The Collapse of the Middle Class, Letters from Vermont and America

The official unemployment rate in the United States surged to 5.5 percent last month, the Labor Department announced this morning. The biggest increase in more than two decades will be on the front pages of the Saturday newspapers. Statistics are one thing. Real life is another.

As gas and oil prices soared and as the nation slipped into recession, I made a request to Vermonters on my e-mail list. I asked them to tell me what was going on in their lives economically. That was it. Frankly, I expected a few dozen replies. I was amazed, therefore, when my office received more than 700 responses from all across the state, as well as some from other states.

A Vermont mother wrote, "We have at times had to choose between baby food and heating fuel." A 55-year-old man from rural Pennsylvania said, "I am just tired, the harder that I work the harder it gets." A retired couple in Vermont asked, "Does anybody in Washington care?"

It is one thing to read dry economic statistics which describe the collapse of the American middle class. Since George W. Bush has been in office 5 million Americans have slipped into poverty, 8 million have lost their health insurance and 3 million have lost their pensions. In the last seven years median household income for working-age Americans has declined by $2,500. Our country, for the first time since the Great Depression, now has a zero personal savings rate and, all across the nation, emergency food shelves are being flooded with working families whose inadequate wages prevent them from feeding their families.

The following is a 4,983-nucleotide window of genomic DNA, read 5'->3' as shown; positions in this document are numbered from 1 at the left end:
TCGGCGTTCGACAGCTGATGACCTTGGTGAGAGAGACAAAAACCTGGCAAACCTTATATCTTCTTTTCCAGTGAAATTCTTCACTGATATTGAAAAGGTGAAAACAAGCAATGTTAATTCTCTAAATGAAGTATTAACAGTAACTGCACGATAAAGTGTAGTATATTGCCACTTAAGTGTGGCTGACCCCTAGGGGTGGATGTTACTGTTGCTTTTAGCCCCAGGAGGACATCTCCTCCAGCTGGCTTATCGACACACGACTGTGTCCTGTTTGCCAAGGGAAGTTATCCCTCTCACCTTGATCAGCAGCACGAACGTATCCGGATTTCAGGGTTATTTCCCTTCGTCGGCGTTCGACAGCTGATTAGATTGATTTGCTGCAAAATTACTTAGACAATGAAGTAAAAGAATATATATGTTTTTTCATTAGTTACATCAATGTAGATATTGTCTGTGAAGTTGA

It is another thing to understand, in flesh-and-blood terms, what that means in the lives of ordinary Americans. The responses that I received describe the decline of the American middle class from the perspective of those people who are living that decline. They speak about families who, not long ago, thought they were economically secure, but now find themselves sinking into desperation and hopelessness.

These e-mails tell the stories of working families unable to keep their homes warm in the winter; workers worried about whether they'll be able to fill their gas tank to get to their jobs; and seniors, who spent their entire lives working, now wondering how they'll survive in old age. They describe the pain and disappointments that parents feel as they are unable to save money for their kids' college education, and the dread of people who live without health insurance.

In order to try and break through the complacency and isolation inside the Washington Beltway, I have read some of these stories on the floor of the Senate. I also assembled some of them in a booklet that I have distributed to every other senator because it is imperative that Congress and the corporate media understand the painful reality facing the middle class today so that we can develop the appropriate public policy to address this crisis.

The letters are not easy to read.

"We only eat two meals a day to conserve," one e-mail said. "My husband and I are very nervous about what will happen to us when we are old," wrote a woman from Vermont. "The pennies have all but dried up....Today I am sad, broken, and very discouraged," lamented another. "Some nights we eat cereal and toast for dinner because that's all I have." One man summed it up this way: "My mortgage is behind, we are at risk for foreclosure, and I can't keep up with my car payments."

Many of the e-mails have been about gasoline prices. "How devastating it has been for folks who travel great distances to get to their cancer treatment," one wrote. "I don't go to church many Sundays, because the gasoline is too expensive to drive there," said another. One man put it this way: "It costs me so much money in gas that my wife and I live on $6 per day to eat."

In straightforward, plan language, the e-mails tell a truth that all the economic statistics sanitize. "We are barely staying afloat," is how one writer summed it up.

More of the letters from Vermont and America are posted on his Web site here.